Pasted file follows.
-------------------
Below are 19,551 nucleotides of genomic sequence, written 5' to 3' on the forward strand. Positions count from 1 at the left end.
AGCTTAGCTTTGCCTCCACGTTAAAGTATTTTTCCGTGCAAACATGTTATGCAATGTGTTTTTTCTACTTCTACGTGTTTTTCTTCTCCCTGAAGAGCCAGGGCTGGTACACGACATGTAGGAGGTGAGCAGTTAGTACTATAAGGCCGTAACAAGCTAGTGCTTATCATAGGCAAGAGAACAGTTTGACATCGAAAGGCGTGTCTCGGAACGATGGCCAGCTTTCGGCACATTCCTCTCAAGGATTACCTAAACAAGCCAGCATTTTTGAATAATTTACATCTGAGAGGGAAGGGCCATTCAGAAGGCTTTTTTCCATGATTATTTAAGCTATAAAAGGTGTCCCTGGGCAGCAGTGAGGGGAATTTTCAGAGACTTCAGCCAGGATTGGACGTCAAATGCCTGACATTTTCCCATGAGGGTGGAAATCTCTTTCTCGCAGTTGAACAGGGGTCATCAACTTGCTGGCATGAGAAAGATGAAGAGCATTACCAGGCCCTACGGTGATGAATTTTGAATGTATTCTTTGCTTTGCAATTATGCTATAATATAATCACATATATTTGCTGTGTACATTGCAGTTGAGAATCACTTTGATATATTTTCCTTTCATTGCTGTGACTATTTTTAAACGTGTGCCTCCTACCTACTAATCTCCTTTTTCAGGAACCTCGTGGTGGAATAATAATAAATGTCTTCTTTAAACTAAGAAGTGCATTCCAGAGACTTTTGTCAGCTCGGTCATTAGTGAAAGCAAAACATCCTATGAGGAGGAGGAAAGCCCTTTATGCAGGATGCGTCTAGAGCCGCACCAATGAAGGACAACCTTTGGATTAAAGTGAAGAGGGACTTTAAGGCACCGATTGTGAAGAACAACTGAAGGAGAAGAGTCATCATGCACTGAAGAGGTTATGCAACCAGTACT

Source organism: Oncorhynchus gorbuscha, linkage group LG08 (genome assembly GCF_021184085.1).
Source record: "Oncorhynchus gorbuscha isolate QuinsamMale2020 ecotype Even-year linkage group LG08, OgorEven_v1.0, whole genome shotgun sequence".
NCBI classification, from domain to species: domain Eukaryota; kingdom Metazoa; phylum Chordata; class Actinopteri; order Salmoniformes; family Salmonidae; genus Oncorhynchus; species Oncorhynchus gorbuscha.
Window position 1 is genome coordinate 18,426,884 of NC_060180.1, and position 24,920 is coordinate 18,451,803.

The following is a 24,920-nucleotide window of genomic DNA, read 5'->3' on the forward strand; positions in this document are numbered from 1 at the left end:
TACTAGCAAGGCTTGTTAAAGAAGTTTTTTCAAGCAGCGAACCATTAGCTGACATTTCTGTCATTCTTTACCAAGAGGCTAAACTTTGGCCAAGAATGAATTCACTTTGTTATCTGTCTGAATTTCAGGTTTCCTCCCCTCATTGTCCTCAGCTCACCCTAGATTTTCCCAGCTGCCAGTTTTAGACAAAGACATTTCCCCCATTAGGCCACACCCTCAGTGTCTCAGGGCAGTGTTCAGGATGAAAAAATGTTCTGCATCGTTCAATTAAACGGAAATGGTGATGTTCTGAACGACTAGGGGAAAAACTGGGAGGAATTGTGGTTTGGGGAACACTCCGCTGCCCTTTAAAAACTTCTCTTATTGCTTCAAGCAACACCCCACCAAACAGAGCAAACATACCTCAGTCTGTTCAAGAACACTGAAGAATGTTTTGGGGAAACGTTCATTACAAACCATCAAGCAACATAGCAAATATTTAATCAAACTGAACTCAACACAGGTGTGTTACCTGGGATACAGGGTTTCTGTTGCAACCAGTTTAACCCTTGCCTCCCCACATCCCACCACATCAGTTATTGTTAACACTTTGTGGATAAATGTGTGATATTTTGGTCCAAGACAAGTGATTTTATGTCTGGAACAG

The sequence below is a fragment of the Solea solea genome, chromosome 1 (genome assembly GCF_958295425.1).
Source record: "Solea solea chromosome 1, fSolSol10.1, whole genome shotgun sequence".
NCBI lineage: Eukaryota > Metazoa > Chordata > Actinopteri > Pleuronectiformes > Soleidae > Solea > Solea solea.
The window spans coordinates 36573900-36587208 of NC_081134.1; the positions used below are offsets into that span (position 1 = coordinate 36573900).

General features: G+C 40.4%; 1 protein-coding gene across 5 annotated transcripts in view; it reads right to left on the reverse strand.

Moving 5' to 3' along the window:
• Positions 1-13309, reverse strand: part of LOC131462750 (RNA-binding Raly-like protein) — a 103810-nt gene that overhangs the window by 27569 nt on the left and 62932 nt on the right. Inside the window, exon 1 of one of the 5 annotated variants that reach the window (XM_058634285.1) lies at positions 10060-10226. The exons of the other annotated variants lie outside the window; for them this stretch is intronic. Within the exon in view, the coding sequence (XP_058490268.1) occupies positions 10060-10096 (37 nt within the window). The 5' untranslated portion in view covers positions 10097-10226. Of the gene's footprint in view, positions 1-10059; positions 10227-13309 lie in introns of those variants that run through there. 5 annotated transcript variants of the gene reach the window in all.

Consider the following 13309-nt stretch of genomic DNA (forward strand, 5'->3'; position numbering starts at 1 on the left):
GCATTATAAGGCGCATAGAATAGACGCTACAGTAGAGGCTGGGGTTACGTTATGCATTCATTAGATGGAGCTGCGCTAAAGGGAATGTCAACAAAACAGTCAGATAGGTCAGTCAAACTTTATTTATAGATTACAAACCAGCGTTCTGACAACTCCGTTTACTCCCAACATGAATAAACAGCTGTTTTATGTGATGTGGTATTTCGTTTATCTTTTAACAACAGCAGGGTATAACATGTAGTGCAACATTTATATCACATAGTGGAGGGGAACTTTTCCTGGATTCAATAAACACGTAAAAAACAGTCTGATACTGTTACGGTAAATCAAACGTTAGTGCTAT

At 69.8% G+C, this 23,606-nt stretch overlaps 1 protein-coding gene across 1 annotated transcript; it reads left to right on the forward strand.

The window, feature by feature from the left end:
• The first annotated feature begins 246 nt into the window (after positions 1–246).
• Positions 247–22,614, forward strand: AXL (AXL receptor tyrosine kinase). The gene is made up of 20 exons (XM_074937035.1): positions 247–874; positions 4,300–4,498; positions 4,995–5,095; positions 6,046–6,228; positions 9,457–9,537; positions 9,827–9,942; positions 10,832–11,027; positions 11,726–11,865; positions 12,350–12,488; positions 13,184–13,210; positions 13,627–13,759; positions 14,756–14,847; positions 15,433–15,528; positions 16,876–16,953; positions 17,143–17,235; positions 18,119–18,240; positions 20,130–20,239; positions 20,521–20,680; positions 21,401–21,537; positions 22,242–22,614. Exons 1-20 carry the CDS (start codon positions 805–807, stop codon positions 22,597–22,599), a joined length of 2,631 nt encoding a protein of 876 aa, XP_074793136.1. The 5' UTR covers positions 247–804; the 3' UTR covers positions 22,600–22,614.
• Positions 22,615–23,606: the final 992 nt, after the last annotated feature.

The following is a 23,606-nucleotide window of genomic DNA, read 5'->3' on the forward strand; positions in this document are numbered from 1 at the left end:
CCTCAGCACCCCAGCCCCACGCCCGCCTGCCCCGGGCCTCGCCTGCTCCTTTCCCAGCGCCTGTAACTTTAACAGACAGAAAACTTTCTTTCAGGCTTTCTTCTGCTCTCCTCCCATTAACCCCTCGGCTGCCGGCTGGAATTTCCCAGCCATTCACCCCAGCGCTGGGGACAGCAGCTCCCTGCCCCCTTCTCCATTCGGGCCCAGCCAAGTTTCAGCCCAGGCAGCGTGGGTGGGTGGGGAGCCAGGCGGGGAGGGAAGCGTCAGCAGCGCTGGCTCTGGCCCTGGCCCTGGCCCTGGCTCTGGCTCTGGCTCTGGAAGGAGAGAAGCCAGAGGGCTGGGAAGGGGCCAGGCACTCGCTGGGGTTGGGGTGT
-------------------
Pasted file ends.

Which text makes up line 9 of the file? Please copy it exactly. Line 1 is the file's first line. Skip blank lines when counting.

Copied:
The sequence below is a fragment of the Solea solea genome, chromosome 1 (genome assembly GCF_958295425.1).